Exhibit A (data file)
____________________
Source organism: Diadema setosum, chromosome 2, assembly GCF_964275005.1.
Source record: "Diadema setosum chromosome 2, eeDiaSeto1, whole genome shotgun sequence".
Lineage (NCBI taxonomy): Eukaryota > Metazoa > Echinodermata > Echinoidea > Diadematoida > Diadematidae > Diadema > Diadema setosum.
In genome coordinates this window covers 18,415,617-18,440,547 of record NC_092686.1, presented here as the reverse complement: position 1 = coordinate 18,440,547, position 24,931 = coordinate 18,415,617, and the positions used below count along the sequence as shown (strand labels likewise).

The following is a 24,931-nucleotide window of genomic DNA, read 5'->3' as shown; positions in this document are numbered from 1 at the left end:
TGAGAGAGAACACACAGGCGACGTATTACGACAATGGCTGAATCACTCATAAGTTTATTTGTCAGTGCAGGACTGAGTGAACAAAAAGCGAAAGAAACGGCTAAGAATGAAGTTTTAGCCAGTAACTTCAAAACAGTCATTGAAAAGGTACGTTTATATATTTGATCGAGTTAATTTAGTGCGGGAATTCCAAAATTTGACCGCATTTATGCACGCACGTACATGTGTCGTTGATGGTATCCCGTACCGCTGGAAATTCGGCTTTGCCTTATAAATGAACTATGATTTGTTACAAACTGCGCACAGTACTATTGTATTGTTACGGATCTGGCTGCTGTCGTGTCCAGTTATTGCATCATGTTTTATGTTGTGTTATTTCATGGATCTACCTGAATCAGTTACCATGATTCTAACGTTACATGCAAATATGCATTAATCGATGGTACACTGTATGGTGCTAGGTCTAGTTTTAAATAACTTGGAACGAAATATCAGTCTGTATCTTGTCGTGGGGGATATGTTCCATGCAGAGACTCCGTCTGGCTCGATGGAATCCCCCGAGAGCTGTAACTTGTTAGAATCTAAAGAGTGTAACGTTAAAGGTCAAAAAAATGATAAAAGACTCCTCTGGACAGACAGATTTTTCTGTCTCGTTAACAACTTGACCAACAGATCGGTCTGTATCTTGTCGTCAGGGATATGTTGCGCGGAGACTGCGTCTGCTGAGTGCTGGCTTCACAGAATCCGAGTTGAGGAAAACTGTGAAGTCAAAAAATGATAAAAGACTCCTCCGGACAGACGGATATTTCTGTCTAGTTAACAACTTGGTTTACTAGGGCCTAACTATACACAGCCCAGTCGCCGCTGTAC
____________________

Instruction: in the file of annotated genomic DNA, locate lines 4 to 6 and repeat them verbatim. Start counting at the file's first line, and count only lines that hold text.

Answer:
In genome coordinates this window covers 18,415,617-18,440,547 of record NC_092686.1, presented here as the reverse complement: position 1 = coordinate 18,440,547, position 24,931 = coordinate 18,415,617, and the positions used below count along the sequence as shown (strand labels likewise).

The following is a 24,931-nucleotide window of genomic DNA, read 5'->3' as shown; positions in this document are numbered from 1 at the left end:
TGAGAGAGAACACACAGGCGACGTATTACGACAATGGCTGAATCACTCATAAGTTTATTTGTCAGTGCAGGACTGAGTGAACAAAAAGCGAAAGAAACGGCTAAGAATGAAGTTTTAGCCAGTAACTTCAAAACAGTCATTGAAAAGGTACGTTTATATATTTGATCGAGTTAATTTAGTGCGGGAATTCCAAAATTTGACCGCATTTATGCACGCACGTACATGTGTCGTTGATGGTATCCCGTACCGCTGGAAATTCGGCTTTGCCTTATAAATGAACTATGATTTGTTACAAACTGCGCACAGTACTATTGTATTGTTACGGATCTGGCTGCTGTCGTGTCCAGTTATTGCATCATGTTTTATGTTGTGTTATTTCATGGATCTACCTGAATCAGTTACCATGATTCTAACGTTACATGCAAATATGCATTAATCGATGGTACACTGTATGGTGCTAGGTCTAGTTTTAAATAACTTGGAACGAAATATCAGTCTGTATCTTGTCGTGGGGGATATGTTCCATGCAGAGACTCCGTCTGGCTCGATGGAATCCCCCGAGAGCTGTAACTTGTTAGAATCTAAAGAGTGTAACGTTAAAGGTCAAAAAAATGATAAAAGACTCCTCTGGACAGACAGATTTTTCTGTCTCGTTAACAACTTGACCAACAGATCGGTCTGTATCTTGTCGTCAGGGATATGTTGCGCGGAGACTGCGTCTGCTGAGTGCTGGCTTCACAGAATCCGAGTTGAGGAAAACTGTGAAGTCAAAAAATGATAAAAGACTCCTCCGGACAGACGGATATTTCTGTCTAGTTAACAACTTGGTTTACTAGGGCCTAACTATACACAGCCCAGTCGCCGCTGTAC